So how does the vertical position of the CG affect turning

performance?...

Well, to achieve a 1g lateral acceleration in a turn, one would

expect to have to lean the bike over to 45 deg from

the vertical. But to counter the gyroscopic forces one has to lean it

over even more. Below is a table showing the

lean angle required to achieve a 1g turn as a function of the bike's

vertical CG position, for a particular case, namely

my bike at 100kph.

% -------Results-------

% ZCG (m) Bank (deg)

% 0.0000 90.0000

% 0.1000 82.4798 ZCG - height above ground of CG

% 0.2000 65.2291 Bank - angle of lean of bike

% 0.3000 59.0005

% 0.4000 55.7331

% 0.5000 53.7108 Note : Ignoring Gyroscopic forces

% 0.6000 52.3332 gives a bank angle of 45 deg.

% 0.7000 51.3334

% 0.8000 50.5742 Radius of turn Tr = 78.65m

% 0.9000 49.9780 Time to 360 deg 1/O*2*pi = 17.79sec

% 1.0000 49.4973

Note: The only variables that affect this angle are the speed of the

bike (100kph/62mph) and the ratio of the mass of

the wheels to the bike (11% per wheel).

So one can see from this that lowering the bike's CG increases the

required lean angle for a particular turn, thus

reducing the bikes turning performance. Answering the initial

question.

But as we all know, it is not practical to steer a bike by shifting

one's weight, one has to counter-steer. The reason

why this works is again because of the gyroscopic forces, and one

neat trick called precession. What precession

means is that if you apply a moment to a gyroscope (counter steer on

your front wheel) your force applied will be

rotated through 90 deg in the direction of rotation. This means that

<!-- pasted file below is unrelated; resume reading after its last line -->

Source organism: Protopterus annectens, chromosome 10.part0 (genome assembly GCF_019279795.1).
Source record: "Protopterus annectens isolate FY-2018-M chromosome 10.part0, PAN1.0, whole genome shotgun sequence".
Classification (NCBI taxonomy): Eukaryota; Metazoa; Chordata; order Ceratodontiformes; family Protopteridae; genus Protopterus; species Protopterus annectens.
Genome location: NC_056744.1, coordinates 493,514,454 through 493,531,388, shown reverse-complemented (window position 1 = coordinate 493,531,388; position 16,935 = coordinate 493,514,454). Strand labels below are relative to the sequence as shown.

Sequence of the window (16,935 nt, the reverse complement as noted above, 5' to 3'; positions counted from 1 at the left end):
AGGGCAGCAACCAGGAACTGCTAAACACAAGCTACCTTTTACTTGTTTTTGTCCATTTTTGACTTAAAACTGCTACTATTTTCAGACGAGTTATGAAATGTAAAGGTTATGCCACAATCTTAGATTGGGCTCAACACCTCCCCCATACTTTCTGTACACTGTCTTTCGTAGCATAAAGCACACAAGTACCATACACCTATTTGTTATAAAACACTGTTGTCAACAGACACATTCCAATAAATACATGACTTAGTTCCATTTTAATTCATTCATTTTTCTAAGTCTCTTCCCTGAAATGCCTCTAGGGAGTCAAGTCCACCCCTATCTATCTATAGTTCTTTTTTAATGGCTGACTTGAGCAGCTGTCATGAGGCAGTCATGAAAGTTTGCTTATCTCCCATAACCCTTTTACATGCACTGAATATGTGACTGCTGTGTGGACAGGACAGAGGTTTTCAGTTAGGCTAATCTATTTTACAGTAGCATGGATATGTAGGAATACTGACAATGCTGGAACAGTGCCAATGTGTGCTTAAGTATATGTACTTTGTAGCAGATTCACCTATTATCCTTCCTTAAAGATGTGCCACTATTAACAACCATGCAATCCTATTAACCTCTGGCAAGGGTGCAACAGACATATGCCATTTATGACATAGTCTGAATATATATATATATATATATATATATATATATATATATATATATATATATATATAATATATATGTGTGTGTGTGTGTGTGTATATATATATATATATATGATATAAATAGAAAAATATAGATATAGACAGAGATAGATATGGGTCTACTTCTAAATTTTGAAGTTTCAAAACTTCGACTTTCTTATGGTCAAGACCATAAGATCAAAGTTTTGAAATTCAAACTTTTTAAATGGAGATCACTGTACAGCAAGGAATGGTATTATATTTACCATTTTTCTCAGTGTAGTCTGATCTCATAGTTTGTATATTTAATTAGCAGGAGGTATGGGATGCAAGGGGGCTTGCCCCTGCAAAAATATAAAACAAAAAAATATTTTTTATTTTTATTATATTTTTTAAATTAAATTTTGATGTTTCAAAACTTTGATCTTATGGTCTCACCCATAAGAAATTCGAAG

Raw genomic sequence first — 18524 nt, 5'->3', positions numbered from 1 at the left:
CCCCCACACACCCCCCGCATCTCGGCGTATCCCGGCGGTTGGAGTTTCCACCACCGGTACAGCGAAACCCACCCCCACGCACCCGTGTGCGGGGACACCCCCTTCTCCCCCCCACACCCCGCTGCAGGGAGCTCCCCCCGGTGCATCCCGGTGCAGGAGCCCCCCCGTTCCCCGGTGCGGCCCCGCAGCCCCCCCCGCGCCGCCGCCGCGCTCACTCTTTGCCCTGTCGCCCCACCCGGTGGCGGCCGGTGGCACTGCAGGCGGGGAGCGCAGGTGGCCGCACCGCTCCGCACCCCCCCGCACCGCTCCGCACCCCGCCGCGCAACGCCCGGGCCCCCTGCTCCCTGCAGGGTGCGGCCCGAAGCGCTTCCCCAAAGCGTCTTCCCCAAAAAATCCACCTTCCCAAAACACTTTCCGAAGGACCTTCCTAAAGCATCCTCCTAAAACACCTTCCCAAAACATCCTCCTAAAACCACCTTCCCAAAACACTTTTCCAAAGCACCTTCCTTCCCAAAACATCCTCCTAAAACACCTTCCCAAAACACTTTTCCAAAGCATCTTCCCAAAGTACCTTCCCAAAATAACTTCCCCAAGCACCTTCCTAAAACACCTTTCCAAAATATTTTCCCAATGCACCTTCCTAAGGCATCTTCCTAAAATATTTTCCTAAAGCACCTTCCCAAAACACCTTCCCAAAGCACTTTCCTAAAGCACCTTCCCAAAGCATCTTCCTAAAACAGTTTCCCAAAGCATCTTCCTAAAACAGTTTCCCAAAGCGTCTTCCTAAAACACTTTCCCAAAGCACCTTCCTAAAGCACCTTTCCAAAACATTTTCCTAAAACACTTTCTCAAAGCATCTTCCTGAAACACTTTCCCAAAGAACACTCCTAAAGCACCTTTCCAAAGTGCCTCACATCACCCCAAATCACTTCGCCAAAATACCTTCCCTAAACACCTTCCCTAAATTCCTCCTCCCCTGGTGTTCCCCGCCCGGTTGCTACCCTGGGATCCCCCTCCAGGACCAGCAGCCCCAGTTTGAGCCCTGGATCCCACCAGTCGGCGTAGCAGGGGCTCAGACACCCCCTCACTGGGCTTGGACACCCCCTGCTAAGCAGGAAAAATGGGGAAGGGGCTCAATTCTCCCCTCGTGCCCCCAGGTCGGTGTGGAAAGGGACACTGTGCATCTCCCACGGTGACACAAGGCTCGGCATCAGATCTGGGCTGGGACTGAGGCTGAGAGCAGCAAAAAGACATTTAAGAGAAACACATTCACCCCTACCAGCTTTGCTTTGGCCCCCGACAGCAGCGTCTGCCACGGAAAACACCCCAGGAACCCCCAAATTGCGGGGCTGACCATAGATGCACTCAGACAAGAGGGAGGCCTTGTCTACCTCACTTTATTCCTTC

any turning force applied to your handle bars is

then applied to your bike, tipping it over in the opposite direction.

Note that the steering does not turn but the bike is

pushed over. This is then opposed by the gyroscopic force due to the

turning of the bike through the turn. You can

either stop applying the counter-steer at this point and use the

bike's mass to hold you in the turn, or hold the turn

with continual counter-steer thus reducing the bike's required lean

angle (interesting idea! don't try this at home

kids). So back to the initial question, a bike with a low CG will

require a larger force on the handle bars to turn it.

Now back to the inertia debate, a quick calculation of the force on

the handle bars to a achieve a rapid lean of the

bike (45 deg/s in one second - more than the average) taking into

account the inertia (guess) of the bike, gives a

force of about 41Nm (8kg - for a 0.5m handlebar). Probably a more

realistic value would be half of this.

Interestingly the righting force (gyroscopic) for the above 1g case

is 288Nm (58kg at the bars - obviously further

leaning is necessary).